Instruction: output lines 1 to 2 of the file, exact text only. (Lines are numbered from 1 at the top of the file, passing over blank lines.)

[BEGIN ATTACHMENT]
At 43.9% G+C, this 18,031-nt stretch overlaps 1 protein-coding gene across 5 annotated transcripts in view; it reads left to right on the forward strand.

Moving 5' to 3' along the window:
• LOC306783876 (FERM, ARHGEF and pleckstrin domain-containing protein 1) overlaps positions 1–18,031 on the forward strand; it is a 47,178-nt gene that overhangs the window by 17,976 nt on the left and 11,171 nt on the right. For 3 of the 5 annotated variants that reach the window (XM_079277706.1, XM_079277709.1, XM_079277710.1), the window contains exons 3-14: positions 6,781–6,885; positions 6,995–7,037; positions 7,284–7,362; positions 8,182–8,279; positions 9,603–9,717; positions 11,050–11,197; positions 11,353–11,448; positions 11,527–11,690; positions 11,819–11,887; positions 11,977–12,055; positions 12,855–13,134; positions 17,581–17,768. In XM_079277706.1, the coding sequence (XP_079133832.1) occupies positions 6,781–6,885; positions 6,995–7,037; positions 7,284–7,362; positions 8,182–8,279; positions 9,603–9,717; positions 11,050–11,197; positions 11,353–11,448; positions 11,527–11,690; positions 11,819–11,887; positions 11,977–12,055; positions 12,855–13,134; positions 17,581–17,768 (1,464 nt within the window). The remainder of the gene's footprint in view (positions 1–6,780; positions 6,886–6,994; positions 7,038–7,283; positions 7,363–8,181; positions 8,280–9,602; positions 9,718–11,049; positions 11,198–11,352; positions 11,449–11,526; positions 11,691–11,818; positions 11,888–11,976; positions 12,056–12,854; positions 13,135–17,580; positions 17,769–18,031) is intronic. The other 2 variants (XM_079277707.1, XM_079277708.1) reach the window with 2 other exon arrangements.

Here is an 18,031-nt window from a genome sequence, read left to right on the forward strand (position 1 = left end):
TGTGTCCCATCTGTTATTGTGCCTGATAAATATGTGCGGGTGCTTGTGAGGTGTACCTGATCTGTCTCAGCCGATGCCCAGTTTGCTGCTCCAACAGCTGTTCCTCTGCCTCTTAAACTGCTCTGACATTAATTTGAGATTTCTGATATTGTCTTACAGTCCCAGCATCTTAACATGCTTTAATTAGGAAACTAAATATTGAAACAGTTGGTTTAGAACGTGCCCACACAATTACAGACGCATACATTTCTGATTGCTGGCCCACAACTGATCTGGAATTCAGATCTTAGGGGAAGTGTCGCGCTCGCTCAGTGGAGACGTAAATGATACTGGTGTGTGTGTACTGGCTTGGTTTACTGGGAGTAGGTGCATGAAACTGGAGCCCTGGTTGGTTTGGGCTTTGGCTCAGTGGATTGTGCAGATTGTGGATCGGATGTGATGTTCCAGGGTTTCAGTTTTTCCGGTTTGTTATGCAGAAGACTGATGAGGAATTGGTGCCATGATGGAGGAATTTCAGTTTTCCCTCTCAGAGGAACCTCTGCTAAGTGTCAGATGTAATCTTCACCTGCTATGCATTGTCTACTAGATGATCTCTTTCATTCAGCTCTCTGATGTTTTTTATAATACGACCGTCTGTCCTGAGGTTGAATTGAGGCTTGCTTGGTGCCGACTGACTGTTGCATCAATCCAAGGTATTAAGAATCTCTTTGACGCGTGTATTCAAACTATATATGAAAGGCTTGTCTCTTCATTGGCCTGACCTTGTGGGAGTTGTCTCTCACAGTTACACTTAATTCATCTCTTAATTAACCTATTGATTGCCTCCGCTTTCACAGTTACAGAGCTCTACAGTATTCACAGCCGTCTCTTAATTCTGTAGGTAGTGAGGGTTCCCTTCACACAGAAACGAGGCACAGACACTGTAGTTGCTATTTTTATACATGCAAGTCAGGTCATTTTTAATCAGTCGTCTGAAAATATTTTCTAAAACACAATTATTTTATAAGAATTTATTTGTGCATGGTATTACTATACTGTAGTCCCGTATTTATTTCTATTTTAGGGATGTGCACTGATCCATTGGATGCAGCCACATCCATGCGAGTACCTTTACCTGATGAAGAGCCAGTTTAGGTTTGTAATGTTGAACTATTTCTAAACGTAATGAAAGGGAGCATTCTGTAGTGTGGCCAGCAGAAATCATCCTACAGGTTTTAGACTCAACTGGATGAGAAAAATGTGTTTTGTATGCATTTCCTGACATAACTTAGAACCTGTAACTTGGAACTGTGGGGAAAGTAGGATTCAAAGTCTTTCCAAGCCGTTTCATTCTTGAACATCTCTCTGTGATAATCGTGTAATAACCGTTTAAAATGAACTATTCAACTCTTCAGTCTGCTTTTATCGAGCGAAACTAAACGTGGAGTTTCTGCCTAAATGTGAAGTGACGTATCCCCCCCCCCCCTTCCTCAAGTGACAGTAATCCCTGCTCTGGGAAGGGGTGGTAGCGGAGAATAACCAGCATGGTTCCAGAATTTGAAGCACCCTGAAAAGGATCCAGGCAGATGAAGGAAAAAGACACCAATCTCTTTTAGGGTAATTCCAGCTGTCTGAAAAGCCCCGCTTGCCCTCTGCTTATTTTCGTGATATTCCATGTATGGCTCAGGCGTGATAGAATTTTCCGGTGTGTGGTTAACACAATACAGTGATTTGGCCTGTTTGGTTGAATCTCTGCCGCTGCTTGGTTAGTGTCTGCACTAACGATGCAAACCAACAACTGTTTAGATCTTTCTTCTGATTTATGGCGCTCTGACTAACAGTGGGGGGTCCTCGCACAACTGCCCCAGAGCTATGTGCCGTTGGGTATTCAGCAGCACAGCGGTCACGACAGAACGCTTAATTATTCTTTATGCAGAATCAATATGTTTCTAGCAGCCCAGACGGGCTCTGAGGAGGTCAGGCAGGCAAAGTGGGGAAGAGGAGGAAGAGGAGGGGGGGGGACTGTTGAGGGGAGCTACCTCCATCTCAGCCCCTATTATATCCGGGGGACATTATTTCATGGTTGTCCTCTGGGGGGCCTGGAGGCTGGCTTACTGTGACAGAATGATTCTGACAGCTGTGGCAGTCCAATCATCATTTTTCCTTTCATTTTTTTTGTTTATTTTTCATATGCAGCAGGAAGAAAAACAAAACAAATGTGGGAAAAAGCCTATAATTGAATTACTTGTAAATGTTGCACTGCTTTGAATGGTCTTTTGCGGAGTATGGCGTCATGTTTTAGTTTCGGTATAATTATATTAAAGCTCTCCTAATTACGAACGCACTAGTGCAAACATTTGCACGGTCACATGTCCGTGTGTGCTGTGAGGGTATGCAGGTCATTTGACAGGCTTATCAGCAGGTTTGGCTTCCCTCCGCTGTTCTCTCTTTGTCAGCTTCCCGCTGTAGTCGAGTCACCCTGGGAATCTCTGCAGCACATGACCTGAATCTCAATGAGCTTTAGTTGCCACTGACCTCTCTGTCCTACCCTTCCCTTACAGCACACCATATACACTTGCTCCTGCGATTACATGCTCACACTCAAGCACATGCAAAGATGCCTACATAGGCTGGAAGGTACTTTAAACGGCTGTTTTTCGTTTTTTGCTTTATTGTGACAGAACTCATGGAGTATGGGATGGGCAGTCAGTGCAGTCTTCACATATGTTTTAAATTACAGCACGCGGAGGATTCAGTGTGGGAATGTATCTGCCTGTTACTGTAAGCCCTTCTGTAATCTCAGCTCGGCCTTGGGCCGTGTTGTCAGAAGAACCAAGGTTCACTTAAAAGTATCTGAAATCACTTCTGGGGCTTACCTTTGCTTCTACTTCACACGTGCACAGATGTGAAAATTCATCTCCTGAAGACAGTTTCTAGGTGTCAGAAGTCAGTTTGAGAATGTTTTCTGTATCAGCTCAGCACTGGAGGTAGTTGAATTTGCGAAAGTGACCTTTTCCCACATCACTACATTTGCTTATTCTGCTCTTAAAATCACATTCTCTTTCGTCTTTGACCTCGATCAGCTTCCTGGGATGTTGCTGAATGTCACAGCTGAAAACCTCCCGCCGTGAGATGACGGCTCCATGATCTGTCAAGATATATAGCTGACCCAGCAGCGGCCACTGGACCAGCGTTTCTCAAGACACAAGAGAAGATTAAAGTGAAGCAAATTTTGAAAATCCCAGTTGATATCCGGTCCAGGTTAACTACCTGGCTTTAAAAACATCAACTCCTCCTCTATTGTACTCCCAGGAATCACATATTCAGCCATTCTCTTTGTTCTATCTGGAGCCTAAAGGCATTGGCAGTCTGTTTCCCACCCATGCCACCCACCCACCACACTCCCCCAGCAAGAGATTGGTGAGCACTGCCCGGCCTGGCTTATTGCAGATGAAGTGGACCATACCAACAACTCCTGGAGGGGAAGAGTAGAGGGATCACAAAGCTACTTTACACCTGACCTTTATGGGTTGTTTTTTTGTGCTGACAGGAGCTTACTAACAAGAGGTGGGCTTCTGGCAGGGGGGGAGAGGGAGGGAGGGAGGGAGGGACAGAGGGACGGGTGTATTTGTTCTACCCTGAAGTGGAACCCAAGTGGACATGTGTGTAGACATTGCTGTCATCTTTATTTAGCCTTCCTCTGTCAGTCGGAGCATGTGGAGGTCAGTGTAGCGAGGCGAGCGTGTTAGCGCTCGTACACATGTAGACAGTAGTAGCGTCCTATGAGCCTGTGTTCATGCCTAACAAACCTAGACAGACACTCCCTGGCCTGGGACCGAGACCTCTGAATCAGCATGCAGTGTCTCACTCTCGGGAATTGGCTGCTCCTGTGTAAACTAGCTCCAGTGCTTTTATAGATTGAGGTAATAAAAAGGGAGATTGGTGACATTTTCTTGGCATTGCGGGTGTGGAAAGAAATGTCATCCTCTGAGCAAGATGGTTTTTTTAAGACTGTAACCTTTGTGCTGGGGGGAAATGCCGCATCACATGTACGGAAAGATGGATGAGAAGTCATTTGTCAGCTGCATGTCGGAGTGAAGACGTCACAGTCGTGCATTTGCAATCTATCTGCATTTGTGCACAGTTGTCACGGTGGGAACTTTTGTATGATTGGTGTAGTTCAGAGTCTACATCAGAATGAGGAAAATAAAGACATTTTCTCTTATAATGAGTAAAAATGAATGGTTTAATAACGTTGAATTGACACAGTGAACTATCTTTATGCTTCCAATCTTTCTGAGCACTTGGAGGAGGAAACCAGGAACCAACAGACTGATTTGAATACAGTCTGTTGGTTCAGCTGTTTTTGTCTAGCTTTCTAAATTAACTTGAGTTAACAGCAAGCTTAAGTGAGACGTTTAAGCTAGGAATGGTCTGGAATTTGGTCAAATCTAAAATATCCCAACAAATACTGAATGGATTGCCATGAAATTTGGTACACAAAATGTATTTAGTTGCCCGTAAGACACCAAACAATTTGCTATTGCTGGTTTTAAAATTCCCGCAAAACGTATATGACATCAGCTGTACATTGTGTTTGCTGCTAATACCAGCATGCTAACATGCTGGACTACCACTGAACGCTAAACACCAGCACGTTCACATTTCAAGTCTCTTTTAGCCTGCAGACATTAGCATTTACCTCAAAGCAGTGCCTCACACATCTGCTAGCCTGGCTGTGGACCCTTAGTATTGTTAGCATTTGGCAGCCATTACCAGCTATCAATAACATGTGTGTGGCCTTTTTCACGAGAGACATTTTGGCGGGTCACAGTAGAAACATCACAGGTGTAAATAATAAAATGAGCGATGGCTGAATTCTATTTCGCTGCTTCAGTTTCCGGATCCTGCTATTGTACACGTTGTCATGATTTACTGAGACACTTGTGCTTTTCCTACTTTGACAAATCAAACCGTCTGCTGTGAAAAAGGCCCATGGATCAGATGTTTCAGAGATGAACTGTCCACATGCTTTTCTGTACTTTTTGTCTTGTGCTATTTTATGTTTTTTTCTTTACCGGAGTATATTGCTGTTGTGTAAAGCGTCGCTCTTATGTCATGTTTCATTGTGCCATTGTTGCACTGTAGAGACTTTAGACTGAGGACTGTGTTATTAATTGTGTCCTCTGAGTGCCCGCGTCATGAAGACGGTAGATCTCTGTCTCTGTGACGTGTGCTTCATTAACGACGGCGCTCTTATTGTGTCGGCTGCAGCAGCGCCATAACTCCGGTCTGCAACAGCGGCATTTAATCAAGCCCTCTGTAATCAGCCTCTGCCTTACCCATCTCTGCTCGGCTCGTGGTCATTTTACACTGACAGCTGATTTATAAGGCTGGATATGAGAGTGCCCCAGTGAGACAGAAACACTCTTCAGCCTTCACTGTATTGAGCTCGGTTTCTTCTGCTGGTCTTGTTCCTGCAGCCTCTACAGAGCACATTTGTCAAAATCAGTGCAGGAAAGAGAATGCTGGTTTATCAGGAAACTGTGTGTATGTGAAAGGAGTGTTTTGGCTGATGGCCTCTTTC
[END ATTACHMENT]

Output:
At 43.9% G+C, this 18,031-nt stretch overlaps 1 protein-coding gene across 5 annotated transcripts in view; it reads left to right on the forward strand.

Moving 5' to 3' along the window: